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Old 2nd Jan 2016, 09:36
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Quote from Heathrow Harry:
"CommanderT - as you say its a well known cultural problem
Western pilots require help from ATC to identify the correct runway as they can't read the LARGE letters painted on the end of the concrete......"


If a PPRuNe pundit - under no pressure, and sitting in the comfort of an armchair - can mistake an R for a T, would it be surprising if a very busy crew mistook an R for an L? But that's not the reason for this incident.
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Old 2nd Jan 2016, 09:52
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Chris, Ha ! Damn...spilled me coffee again !
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Old 2nd Jan 2016, 11:38
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Nice one, Chris - keep it for the rest of the year please!!
Steve
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Old 2nd Jan 2016, 12:22
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Surely these messages are not still sent by telex or Morse code or something, are they?
They are still sent via SITA or AFTN, also available by ACARS which are essentially telex systems, as well as being available on-line.
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Old 2nd Jan 2016, 18:55
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Lots of holes in the cheese with this one. Having been to PSA recently and seen the current layout I am not surprised. Someone was going to do this at some point. Who the operator was and who was sat at the front is totally irrelevant.

1. 04R resurfaced and far more visually prominent compared to 04L, yet no visual clue as to its closed state (04R having been the single use runway for many years previously).
2. A NPA that doesn't line up with either runway.
3. Notams that are written in Italian and auto-translated, resulting in confusion.
4. PSA ATC. Italian ATC has, in my opinion improved at many places in recent years. VCE and FCO approach are prominent on that list from recent experience. PSA on the other hand has most certainly not improved. I've been asked to maintain 220kts to 8dme on the VOR approach there by a controller who became quite agitated when we refused.

Any pilot who thinks they are beyond making this sort of mistake is playing a dangerously complacent game with their ego. More to the point, these incidents will keep happening as long as EASA and its political chums keep their focus on inventing ridiculous FTL schemes instead of actual safety issues, like harmonising the way European airports conduct and promulgate major infrastructure change.
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Old 2nd Jan 2016, 20:25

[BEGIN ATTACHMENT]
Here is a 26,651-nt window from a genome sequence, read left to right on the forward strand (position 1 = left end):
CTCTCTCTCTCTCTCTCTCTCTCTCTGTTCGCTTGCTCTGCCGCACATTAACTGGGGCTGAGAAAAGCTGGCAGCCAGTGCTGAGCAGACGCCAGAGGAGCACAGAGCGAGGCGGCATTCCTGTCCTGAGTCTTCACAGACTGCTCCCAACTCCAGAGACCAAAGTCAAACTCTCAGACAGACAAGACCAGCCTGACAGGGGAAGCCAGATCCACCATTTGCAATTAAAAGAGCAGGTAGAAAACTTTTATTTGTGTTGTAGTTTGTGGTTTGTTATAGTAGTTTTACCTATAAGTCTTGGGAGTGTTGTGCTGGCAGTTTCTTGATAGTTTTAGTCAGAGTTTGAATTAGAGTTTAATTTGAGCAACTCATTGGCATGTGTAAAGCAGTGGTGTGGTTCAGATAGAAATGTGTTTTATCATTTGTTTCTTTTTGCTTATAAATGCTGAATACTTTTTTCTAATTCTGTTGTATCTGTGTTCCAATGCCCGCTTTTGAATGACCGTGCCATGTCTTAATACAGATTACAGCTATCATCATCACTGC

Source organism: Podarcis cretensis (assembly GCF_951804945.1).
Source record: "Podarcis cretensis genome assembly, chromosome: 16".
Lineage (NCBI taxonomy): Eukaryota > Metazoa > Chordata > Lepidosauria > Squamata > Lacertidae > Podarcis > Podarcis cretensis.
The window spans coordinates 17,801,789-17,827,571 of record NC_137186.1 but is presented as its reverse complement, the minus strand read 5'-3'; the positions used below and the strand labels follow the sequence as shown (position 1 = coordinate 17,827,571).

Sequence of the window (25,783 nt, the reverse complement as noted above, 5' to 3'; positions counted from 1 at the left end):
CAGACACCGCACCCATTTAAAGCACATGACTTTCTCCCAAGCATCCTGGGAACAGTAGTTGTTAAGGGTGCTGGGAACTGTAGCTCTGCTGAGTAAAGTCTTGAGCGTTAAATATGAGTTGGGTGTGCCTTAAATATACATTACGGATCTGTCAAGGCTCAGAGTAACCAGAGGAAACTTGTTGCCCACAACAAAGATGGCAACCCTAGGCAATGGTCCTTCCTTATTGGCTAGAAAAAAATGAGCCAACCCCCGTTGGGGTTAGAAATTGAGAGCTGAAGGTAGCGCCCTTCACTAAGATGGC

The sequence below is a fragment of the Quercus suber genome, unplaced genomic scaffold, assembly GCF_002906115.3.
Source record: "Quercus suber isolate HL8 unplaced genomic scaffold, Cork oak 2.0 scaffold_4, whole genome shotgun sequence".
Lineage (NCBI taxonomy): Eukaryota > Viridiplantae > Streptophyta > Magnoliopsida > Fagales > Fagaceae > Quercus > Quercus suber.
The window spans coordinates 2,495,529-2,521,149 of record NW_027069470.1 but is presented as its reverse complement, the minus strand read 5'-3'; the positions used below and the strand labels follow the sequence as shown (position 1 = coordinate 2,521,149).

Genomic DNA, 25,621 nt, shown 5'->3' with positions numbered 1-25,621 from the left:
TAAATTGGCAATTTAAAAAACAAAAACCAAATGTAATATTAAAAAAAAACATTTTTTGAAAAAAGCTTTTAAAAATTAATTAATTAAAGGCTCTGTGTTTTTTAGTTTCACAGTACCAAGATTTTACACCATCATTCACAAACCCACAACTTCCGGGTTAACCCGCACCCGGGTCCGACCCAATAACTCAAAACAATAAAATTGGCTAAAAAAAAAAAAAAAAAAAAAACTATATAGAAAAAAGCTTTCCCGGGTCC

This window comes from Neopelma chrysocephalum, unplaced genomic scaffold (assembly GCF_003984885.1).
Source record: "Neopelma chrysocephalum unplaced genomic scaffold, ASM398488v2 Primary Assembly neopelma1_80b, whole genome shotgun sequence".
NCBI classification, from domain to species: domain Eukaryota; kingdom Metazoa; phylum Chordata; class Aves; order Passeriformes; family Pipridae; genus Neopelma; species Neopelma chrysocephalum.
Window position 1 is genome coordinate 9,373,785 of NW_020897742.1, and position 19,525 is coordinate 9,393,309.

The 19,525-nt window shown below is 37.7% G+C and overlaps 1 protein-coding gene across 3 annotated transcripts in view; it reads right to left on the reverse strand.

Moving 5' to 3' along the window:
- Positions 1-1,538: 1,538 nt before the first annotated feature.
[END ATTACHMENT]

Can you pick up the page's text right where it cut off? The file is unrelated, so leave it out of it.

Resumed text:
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Some of us are old enough to recall that in the 1960s BALPA nominated certain airfields deficient in landing aids a "Black Star" Rating. Often soon after they did so the relevant airfield took immediate steps to improve matters.

Perhaps BALPA/IFALPA could do similar now to effect beneficial changes.
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Old 3rd Jan 2016, 12:36
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pisar unways

Pilots will have to take the responsibiilty for this but it does look like an accident waiting to happen. two runways separated only by 200m. the grey strip on the left ( 04L) could be (was?) mistaken for the taxiway since there is no separate parallel taxiway. Presumably the approach lighting for both runways was not on.

I think Easyjets statement maintains the finest traditions of PR guff.
"aircraft landed safely and routinely". " at no point was the safety of the aircraft or passengers compromised".
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Old 3rd Jan 2016, 13:20
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Chris

I'm sitting in front of keyboard full of New Year's cheer

They were doing the day job in charge of a large number of people
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Old 3rd Jan 2016, 13:28
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Much as we all want to show sympathy to the crew involved an incident like this can only have one cause. Inattention by the crew to instructions given.

Talk of holes in the cheese strike me as being a bit by the by in this case. Holes require errors elsewhere and I don't see "errors" in the info given elsewhere.

We all know the shortcomings of Italian ATC in general and Pisa's in particular, we are also familiar with the layout of the airport and it's offset approach and if not regular visitors then we should be even more cautious to brief these punctiliously.

Perhaps they were "cleared" to land on a runway notified as closed by NOTAM (surmise at present, but possible) this should have instantly lit up a big red mental light and been queried as befits the extra level of caution and suspicion we should all be exercising in that particular environment. Even so, the standard level of caution we should exercise ought to prevent such an incident. I'm afraid the NOTAM looks perfectly clearly written to me.
Surely anywhere we find parallel runways or mistakeable parallel taxiways we check and doublecheck we are using the right one, and that process begins with punctilious reading of NOTAMS in flight as well as pre flight. Nice stands out as an example, apparently three landing strips visually. (another potential gotcha destination where all our antennae need to be out to spot traps)

Of course there will be factors that led the crew into this event but we are very familiar with all of them and therefore should routinely ensure that we do not fall foul of any of them, and one of the factors that should result in a much higher level of attention than usual is the Pisa factor. Unfortunately it got these guys.